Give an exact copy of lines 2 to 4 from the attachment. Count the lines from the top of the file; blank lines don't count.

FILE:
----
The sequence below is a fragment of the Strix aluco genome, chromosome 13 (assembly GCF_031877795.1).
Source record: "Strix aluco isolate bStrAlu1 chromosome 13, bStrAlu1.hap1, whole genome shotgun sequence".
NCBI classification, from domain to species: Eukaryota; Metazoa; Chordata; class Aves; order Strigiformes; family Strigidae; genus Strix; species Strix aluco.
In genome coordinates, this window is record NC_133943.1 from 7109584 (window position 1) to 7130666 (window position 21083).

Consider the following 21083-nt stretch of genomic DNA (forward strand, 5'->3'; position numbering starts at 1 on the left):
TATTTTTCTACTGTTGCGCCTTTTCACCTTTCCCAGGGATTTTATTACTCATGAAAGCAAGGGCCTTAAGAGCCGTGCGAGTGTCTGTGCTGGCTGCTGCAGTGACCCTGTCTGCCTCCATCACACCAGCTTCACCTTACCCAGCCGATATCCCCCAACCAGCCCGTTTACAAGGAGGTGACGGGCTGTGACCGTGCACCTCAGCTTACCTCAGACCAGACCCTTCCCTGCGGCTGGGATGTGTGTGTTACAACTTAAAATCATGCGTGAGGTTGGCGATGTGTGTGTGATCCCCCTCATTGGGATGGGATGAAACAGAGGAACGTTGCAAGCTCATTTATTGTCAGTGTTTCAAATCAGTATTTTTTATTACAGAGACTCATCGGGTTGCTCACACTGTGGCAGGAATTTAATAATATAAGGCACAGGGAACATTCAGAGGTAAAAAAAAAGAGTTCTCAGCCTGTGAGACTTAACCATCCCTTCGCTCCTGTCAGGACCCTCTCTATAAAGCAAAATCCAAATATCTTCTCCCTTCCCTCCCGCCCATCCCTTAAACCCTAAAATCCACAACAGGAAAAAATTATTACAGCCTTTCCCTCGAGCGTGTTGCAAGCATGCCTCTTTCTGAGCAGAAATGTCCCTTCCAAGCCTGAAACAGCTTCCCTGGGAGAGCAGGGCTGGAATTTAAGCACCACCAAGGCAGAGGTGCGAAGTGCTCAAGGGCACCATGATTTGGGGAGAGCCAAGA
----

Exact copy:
Source record: "Strix aluco isolate bStrAlu1 chromosome 13, bStrAlu1.hap1, whole genome shotgun sequence".
NCBI classification, from domain to species: Eukaryota; Metazoa; Chordata; class Aves; order Strigiformes; family Strigidae; genus Strix; species Strix aluco.
In genome coordinates, this window is record NC_133943.1 from 7109584 (window position 1) to 7130666 (window position 21083).